NEWS: A Reckless Rollback
Updated: Dec 31, 2020
With the upcoming presidential election, thinking about the political efforts towards environmental conservation is more important than ever. Not only has the Trump administration withdrawn the United States from the 2015 Paris climate change agreement, but it has also made attempts to reverse about 100 environmental laws and weaken the Obama administration’s efforts to curb climate change. As of two weeks ago, the administration finalized the rollback of the 2016 methane emissions rule, loosening restrictions on oil and gas companies. While the climate crisis only grows stronger, our country is ignoring science and centralizing its focus on economic benefits.
Strongly against researchers’ urges, these changes were made with the Environmental Protection Agency (EPA). Andrew Wheeler, head of the agency, reported “E.P.A. has been working hard to fulfill President Trump’s promise to cut burdensome and ineffective regulations for our domestic energy industry” The Trump administration is getting rid of the federal requirement for companies to detect methane leaks in their equipment, pipelines, storage facilities and wells twice a year. While companies will still need to check for leaks, the government has loosened the standards (Davenport, 2020).
The EPA predicts that the rollback will add benefits of roughly $100 million a year until 2030, at the sacrifice of releasing about 850,000 tons of methane gas. Wheeler continues to justify his actions, ignoring the multiple studies that show methane emissions from America exceed the EPA’s data (Davenport, 2020).
In addition, 80 percent of research papers have found that the methane emissions from oil and gas leaks are actually two to three times higher than the E.P.A.’s approximations. Robert Howarth, a professor of ecology and evolutionary biology at Cornell University, states “It’s crazy to roll back this rule. Twenty-five percent of the human-caused warming over the past 20 years is due to methane. Methane is going up. We need it to go down” (Davenport, 2020).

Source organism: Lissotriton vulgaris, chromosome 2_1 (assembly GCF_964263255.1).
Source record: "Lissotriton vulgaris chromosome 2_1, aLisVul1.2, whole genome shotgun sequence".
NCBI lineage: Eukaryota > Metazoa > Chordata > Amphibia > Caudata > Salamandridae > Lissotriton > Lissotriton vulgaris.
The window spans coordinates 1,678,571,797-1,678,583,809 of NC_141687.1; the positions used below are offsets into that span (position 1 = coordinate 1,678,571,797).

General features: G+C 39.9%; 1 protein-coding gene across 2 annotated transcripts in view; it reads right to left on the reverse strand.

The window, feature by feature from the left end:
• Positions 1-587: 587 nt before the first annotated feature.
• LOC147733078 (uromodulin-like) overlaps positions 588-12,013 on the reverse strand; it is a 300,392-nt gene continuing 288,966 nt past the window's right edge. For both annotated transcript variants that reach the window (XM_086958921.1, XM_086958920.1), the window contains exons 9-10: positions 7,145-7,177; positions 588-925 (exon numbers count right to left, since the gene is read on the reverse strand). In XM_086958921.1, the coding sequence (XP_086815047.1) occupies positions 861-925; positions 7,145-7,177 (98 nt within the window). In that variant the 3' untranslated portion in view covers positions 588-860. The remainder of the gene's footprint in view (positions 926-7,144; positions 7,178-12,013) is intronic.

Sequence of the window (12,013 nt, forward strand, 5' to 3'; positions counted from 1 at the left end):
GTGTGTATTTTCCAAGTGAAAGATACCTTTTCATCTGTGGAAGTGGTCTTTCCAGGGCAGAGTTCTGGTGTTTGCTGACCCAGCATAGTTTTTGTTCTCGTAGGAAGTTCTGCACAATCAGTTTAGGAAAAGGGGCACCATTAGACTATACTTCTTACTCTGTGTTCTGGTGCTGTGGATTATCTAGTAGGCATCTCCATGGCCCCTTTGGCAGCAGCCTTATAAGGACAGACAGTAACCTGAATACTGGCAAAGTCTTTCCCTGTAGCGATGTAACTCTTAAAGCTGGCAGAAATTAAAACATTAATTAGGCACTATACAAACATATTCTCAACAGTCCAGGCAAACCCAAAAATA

Scientists report that the changes in methane levels are so significant that the Paris climate agreement may not be enough action for international governments to try to find a solution for human-induced global warming. The increase in methane, along with other greenhouse gases, may heat up our atmosphere by 3 to 4 degrees Celsius by the end of the century, exceeding the Paris climate agreement’s goal to keep warming under 2 degrees. Peter Raymond, an ecologist at Yale, states that the agreement did not “take into account the new increase in concentrations of methane” (Davenport, 2020).
In 2018, the oil and gas industry was accountable for almost 30% of the nation’s methane emissions (Davenport, 2020). Howarth continues to express his concern as he found that more than a quarter of recent global warming has been caused by methane gas with North America responsible for about one third of the total quantity of global methane emissions. Smith notes “...methane emissions are increasing rapidly and the oil and gas industry is clearly part of the problem. The decision by the Trump administration to rescind regulations on methane emissions is dangerously reckless”.
The EPA first proposed this rollback in 2019, but was met with strong disapproval by states and environmental advocacy groups (Davenport, 2020). Environmental groups are now publicly opposing the administration’s ruling and the Natural Resources Defense Council claimed that it will fight this issue in court.
Charlie Cray, a researcher at Greenpeace, an international environmental organization, urges “We need a president willing to stand up to fossil fuel companies, not a depraved climate denier and industry toady intent on rolling back restrictions on one of the primary drivers of climate change."
Surprisingly, some of the major companies within the industry, such as Exxon and Shell, are also opposing the rollback, noting that they had pledged to decrease methane emissions and join the fight against climate change. These players are calling on Trump to make efforts to fight climate change. The president of Shell in America, Gretchen Watkins, described this recent change in law as “frustrating and disappointing." With more reckless moves than ever, the consecutive orders to reverse environmental laws remain an American battle between prioritizing economic gain and environmental issues.
Rebecca Cho is a staff writer at The Incandescent Review and currently resides in Jericho, New York. Follow her Instagram @becca_cho1020.